This Needle-Free Ebola Vaccine Could Change Everything
Scientists have announced the creation of an aerosolized vaccine capable of fully protecting rhesus macaques, a species of monkey commonly used in Ebola research, against the most deadly strain of Ebola virus.
If the finding is confirmed in human trials, the vaccine could be a major boon to rural areas because you don’t have to be a healthcare professional to administer the dose, said lead author Michelle Meyer, a postdoctoral fellow at the University of Texas Medical Branch at Galveston.
“A needle-free, inhalable vaccine against Ebola presents certain advantages,” said Meyer in a statement about the research. “Immunization will not require trained medical personnel.”
Virologist Alex Bukreyev and senior author of the paper added that an aerosolized vaccine would be useful in countries with no healthcare infrastructure, or in chaotic contexts like communities under siege of war.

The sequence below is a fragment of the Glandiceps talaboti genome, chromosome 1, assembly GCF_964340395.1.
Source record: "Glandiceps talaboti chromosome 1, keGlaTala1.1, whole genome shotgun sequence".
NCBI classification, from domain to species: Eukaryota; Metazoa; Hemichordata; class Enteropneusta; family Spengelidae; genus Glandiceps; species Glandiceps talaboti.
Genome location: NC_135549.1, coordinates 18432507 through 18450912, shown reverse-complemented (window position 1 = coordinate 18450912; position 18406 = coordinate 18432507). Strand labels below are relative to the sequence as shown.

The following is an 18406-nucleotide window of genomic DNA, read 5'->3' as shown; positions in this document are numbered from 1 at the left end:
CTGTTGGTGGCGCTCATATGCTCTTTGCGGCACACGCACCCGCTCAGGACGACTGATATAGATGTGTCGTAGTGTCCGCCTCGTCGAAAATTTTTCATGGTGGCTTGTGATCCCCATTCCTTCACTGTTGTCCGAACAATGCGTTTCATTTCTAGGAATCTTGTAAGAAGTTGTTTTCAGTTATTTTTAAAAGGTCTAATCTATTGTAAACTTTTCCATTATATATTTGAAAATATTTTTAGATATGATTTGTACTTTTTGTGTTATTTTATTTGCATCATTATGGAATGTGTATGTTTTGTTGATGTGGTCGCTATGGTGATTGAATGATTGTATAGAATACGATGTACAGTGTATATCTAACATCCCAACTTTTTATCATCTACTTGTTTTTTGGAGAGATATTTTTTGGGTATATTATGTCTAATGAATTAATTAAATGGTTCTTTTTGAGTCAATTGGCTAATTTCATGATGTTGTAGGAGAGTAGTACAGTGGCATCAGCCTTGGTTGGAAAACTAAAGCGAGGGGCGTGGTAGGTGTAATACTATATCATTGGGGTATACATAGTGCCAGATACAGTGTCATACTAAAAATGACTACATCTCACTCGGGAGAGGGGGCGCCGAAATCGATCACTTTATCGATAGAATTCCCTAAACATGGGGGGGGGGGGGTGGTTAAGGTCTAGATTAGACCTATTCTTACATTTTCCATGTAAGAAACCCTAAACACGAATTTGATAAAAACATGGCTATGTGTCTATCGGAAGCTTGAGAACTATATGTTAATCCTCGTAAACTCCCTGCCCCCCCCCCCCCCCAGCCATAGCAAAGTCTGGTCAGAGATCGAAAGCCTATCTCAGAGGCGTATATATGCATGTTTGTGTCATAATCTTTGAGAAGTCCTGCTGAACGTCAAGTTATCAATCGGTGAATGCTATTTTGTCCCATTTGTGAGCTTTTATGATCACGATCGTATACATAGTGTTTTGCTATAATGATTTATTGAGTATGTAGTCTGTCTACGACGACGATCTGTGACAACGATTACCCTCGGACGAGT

To create the vaccine, scientists used a parainfluenza virus to carry Ebola’s genetic material. Once the vaccine entered the macaques’ bodies, it triggered a strong immune response, as measured in the level of antibodies in blood serum and the count of certain immune cells in the blood and lungs.
To see whether the vaccine worked, scientists then exposed the macaques to live Ebola virus to see if they would become infected. None of them became severely ill, and they all survived. In humans, the average fatality rate for Ebola is about 50 percent, according to the World Health Organization, while the mortality rate for rhesus macaques used in Ebola research is greater than 95 percent.
The findings about this aerosolized vaccine, created by researchers at UTMB, the National Institute of Allergy and Infectious Diseases, and the U.S. Army Medical Research Institute For Infectious Diseases, were published Monday in The Journal of Clinical Investigation. —> Read More